How Scheduling Can Bias Quality Assessment: Evidence from Food Safety Inspections
66 Pages Posted: 17 Apr 2017 Last revised: 22 Oct 2018
Date Written: October 17, 2018
Many production processes are subject to inspection to ensure they meet quality, safety, and environmental standards imposed by companies and regulators. Inspection accuracy is critical to inspections being a useful input to assessing risks, allocating quality improvement resources, and making sourcing decisions. This paper examines how the scheduling of inspections risks introducing bias that erodes inspection quality by altering inspector stringency. In particular, we theorize that inspection results are affected by (a) the inspection outcomes at the inspector’s prior inspected establishment and (b) when the inspection occurs within an inspector’s daily schedule. Analyzing thousands of food safety inspections of restaurants and other food-handling establishments, we find that inspectors cite more violations after inspecting establishments that exhibited worse compliance or greater deterioration in compliance. Inspectors cite fewer violations in successive inspections throughout the day and when inspections risk prolonging their typical workday. Our estimates suggest that, if the outcome effects were amplified by 100% and the daily schedule effects were fully mitigated (that is, reduced by 100%), the increase in inspectors’ detection rates would result in their citing an average of 9.9% more violations. Understanding these biases can help managers develop alternative scheduling regimes that reduce bias in quality assessments in domains such as food safety, process quality, occupational safety, working conditions, and regulatory compliance.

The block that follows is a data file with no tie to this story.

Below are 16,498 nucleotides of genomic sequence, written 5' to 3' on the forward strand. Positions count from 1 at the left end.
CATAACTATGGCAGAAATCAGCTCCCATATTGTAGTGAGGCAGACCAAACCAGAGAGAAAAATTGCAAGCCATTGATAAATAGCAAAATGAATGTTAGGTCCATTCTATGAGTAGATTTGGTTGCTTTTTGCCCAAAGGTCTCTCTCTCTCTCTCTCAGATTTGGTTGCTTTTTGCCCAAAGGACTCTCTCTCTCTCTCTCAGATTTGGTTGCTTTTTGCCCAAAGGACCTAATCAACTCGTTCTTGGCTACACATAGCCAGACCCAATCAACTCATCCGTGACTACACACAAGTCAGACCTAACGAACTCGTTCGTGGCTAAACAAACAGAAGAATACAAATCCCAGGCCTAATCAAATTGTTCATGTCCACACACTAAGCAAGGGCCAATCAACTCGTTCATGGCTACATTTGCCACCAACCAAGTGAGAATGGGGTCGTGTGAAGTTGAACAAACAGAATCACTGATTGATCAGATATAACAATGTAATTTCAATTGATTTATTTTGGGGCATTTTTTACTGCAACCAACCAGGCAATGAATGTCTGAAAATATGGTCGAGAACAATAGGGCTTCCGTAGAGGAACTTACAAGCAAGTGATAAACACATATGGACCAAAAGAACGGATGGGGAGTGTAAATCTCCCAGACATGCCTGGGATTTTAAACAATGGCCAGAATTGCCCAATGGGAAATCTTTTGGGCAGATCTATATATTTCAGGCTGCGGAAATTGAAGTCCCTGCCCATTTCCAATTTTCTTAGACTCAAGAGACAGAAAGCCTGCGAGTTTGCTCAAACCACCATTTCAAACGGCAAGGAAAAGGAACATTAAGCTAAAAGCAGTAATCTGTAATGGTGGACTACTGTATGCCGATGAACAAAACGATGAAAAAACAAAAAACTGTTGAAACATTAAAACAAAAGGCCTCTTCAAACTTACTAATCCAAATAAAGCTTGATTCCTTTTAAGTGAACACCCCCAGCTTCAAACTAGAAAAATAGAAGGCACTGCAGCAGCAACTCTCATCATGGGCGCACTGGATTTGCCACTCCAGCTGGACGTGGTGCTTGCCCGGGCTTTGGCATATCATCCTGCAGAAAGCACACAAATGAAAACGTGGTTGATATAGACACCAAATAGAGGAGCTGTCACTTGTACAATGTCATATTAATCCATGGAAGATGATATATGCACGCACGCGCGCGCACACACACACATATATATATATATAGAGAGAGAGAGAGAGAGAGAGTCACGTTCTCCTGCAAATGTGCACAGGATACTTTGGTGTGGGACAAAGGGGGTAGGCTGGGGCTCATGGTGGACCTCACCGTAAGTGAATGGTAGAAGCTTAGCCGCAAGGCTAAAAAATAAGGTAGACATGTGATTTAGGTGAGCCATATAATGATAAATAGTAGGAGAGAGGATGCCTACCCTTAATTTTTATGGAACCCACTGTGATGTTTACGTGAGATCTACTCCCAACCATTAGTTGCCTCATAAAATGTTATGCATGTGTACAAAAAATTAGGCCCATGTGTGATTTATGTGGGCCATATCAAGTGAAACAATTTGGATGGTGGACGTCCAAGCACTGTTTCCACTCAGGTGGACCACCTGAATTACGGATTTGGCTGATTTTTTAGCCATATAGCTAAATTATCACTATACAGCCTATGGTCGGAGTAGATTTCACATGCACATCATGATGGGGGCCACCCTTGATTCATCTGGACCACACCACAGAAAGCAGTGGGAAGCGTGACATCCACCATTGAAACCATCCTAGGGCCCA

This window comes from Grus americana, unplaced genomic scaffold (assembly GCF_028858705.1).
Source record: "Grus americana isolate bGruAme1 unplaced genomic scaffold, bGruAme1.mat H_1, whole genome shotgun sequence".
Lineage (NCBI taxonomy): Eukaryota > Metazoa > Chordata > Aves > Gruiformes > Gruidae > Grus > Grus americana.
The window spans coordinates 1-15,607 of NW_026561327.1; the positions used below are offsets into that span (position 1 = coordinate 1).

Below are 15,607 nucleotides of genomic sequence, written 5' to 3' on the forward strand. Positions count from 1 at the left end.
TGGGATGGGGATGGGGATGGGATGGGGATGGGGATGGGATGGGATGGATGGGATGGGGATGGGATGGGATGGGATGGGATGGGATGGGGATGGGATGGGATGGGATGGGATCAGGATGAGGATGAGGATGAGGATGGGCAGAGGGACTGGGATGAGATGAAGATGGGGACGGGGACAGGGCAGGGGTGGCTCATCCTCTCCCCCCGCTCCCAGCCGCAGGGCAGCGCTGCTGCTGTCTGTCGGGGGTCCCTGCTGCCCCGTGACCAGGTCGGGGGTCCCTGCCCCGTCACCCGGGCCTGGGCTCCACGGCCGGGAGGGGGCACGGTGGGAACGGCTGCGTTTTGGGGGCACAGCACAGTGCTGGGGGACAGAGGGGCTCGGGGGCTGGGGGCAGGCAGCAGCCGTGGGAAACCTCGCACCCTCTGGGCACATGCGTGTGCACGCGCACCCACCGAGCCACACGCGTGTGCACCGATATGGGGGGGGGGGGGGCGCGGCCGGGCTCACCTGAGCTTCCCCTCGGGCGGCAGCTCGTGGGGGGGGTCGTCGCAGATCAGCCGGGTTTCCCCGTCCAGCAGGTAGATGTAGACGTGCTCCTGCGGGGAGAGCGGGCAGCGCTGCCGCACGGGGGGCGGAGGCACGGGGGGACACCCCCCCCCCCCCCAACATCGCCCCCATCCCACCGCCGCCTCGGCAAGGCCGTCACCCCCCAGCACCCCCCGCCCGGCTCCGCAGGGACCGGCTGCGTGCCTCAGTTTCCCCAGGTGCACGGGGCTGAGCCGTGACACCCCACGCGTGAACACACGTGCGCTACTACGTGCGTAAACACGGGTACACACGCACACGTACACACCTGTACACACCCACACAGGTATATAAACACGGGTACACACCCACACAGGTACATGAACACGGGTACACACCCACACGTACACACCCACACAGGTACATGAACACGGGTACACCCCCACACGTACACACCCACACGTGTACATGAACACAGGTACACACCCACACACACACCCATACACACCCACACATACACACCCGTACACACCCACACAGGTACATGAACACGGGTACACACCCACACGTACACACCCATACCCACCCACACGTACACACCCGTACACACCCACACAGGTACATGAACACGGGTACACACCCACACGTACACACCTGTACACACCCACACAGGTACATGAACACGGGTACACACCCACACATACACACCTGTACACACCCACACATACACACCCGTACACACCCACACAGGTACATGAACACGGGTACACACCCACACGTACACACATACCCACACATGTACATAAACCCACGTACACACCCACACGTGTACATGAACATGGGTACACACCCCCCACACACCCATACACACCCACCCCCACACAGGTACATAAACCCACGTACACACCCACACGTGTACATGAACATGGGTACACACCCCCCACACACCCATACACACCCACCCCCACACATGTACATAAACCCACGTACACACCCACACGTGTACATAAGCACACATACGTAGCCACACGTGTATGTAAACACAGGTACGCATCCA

Keywords: Quality, Assessment, Bias, Inspection, Scheduling, Econometric Analysis, Empirical Research, Regulation
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